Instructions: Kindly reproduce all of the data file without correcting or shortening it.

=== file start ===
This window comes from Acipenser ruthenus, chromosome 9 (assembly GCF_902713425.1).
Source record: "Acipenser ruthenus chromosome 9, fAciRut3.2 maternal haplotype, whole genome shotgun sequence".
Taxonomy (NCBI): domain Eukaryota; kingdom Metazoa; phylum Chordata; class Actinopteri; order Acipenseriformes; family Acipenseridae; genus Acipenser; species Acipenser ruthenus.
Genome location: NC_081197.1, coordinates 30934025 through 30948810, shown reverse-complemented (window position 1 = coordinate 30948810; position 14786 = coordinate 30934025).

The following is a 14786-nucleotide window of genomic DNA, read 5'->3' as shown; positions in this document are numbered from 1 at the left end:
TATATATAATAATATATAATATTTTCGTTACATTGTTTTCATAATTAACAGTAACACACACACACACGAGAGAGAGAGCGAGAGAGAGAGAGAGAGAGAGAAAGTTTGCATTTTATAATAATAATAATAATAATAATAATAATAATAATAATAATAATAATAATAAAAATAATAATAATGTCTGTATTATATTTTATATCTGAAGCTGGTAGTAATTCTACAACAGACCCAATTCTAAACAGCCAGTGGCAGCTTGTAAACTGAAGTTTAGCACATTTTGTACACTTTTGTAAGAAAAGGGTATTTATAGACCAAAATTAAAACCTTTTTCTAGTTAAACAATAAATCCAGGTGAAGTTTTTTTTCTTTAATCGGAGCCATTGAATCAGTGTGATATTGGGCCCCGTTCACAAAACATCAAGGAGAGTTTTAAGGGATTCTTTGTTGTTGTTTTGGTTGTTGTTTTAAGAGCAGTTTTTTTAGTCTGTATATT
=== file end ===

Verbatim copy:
This window comes from Acipenser ruthenus, chromosome 9 (assembly GCF_902713425.1).
Source record: "Acipenser ruthenus chromosome 9, fAciRut3.2 maternal haplotype, whole genome shotgun sequence".
Taxonomy (NCBI): domain Eukaryota; kingdom Metazoa; phylum Chordata; class Actinopteri; order Acipenseriformes; family Acipenseridae; genus Acipenser; species Acipenser ruthenus.
Genome location: NC_081197.1, coordinates 30934025 through 30948810, shown reverse-complemented (window position 1 = coordinate 30948810; position 14786 = coordinate 30934025).

The following is a 14786-nucleotide window of genomic DNA, read 5'->3' as shown; positions in this document are numbered from 1 at the left end:
TATATATAATAATATATAATATTTTCGTTACATTGTTTTCATAATTAACAGTAACACACACACACACGAGAGAGAGAGCGAGAGAGAGAGAGAGAGAGAGAAAGTTTGCATTTTATAATAATAATAATAATAATAATAATAATAATAATAATAATAATAATAATAAAAATAATAATAATGTCTGTATTATATTTTATATCTGAAGCTGGTAGTAATTCTACAACAGACCCAATTCTAAACAGCCAGTGGCAGCTTGTAAACTGAAGTTTAGCACATTTTGTACACTTTTGTAAGAAAAGGGTATTTATAGACCAAAATTAAAACCTTTTTCTAGTTAAACAATAAATCCAGGTGAAGTTTTTTTTCTTTAATCGGAGCCATTGAATCAGTGTGATATTGGGCCCCGTTCACAAAACATCAAGGAGAGTTTTAAGGGATTCTTTGTTGTTGTTTTGGTTGTTGTTTTAAGAGCAGTTTTTTTAGTCTGTATATT